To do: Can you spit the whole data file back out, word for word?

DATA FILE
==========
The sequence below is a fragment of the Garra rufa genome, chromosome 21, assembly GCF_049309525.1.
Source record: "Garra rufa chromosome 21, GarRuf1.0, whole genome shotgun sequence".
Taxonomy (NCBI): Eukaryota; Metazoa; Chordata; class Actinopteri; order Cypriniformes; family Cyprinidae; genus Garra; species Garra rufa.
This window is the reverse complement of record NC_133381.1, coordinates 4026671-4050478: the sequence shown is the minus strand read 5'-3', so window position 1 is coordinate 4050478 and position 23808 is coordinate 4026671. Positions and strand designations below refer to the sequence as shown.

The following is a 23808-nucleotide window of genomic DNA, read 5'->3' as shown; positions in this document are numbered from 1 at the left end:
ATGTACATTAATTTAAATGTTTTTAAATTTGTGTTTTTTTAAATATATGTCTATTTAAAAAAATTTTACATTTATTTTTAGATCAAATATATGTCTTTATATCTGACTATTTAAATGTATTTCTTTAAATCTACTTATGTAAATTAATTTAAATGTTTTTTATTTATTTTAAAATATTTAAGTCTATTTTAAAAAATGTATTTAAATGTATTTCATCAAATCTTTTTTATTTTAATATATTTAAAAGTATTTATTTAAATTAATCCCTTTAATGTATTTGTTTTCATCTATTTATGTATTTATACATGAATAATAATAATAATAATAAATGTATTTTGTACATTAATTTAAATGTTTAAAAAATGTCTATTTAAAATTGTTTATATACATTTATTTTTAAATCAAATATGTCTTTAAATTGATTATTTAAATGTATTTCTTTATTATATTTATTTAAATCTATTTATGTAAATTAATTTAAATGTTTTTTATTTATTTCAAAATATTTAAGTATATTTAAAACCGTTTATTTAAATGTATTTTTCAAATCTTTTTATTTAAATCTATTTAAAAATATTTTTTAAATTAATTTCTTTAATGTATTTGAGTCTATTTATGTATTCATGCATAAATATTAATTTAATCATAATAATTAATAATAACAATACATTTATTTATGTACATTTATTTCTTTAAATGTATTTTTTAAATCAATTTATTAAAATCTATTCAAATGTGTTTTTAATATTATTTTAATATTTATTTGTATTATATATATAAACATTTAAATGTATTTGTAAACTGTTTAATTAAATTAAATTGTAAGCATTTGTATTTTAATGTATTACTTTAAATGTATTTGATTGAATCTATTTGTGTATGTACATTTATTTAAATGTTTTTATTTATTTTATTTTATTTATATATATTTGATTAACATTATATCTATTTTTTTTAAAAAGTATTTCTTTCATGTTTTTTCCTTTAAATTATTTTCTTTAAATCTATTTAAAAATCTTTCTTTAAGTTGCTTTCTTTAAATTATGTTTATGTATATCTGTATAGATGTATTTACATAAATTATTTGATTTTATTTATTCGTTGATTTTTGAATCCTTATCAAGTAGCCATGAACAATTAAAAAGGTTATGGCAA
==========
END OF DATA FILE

The sequence below is a fragment of the Garra rufa genome, chromosome 21, assembly GCF_049309525.1.
Source record: "Garra rufa chromosome 21, GarRuf1.0, whole genome shotgun sequence".
Taxonomy (NCBI): Eukaryota; Metazoa; Chordata; class Actinopteri; order Cypriniformes; family Cyprinidae; genus Garra; species Garra rufa.
This window is the reverse complement of record NC_133381.1, coordinates 4026671-4050478: the sequence shown is the minus strand read 5'-3', so window position 1 is coordinate 4050478 and position 23808 is coordinate 4026671. Positions and strand designations below refer to the sequence as shown.

The following is a 23808-nucleotide window of genomic DNA, read 5'->3' as shown; positions in this document are numbered from 1 at the left end:
ATGTACATTAATTTAAATGTTTTTAAATTTGTGTTTTTTTAAATATATGTCTATTTAAAAAAATTTTACATTTATTTTTAGATCAAATATATGTCTTTATATCTGACTATTTAAATGTATTTCTTTAAATCTACTTATGTAAATTAATTTAAATGTTTTTTATTTATTTTAAAATATTTAAGTCTATTTTAAAAAATGTATTTAAATGTATTTCATCAAATCTTTTTTATTTTAATATATTTAAAAGTATTTATTTAAATTAATCCCTTTAATGTATTTGTTTTCATCTATTTATGTATTTATACATGAATAATAATAATAATAATAAATGTATTTTGTACATTAATTTAAATGTTTAAAAAATGTCTATTTAAAATTGTTTATATACATTTATTTTTAAATCAAATATGTCTTTAAATTGATTATTTAAATGTATTTCTTTATTATATTTATTTAAATCTATTTATGTAAATTAATTTAAATGTTTTTTATTTATTTCAAAATATTTAAGTATATTTAAAACCGTTTATTTAAATGTATTTTTCAAATCTTTTTATTTAAATCTATTTAAAAATATTTTTTAAATTAATTTCTTTAATGTATTTGAGTCTATTTATGTATTCATGCATAAATATTAATTTAATCATAATAATTAATAATAACAATACATTTATTTATGTACATTTATTTCTTTAAATGTATTTTTTAAATCAATTTATTAAAATCTATTCAAATGTGTTTTTAATATTATTTTAATATTTATTTGTATTATATATATAAACATTTAAATGTATTTGTAAACTGTTTAATTAAATTAAATTGTAAGCATTTGTATTTTAATGTATTACTTTAAATGTATTTGATTGAATCTATTTGTGTATGTACATTTATTTAAATGTTTTTATTTATTTTATTTTATTTATATATATTTGATTAACATTATATCTATTTTTTTTAAAAAGTATTTCTTTCATGTTTTTTCCTTTAAATTATTTTCTTTAAATCTATTTAAAAATCTTTCTTTAAGTTGCTTTCTTTAAATTATGTTTATGTATATCTGTATAGATGTATTTACATAAATTATTTGATTTTATTTATTCGTTGATTTTTGAATCCTTATCAAGTAGCCATGAACAATTAAAAAGGTTATGGCAA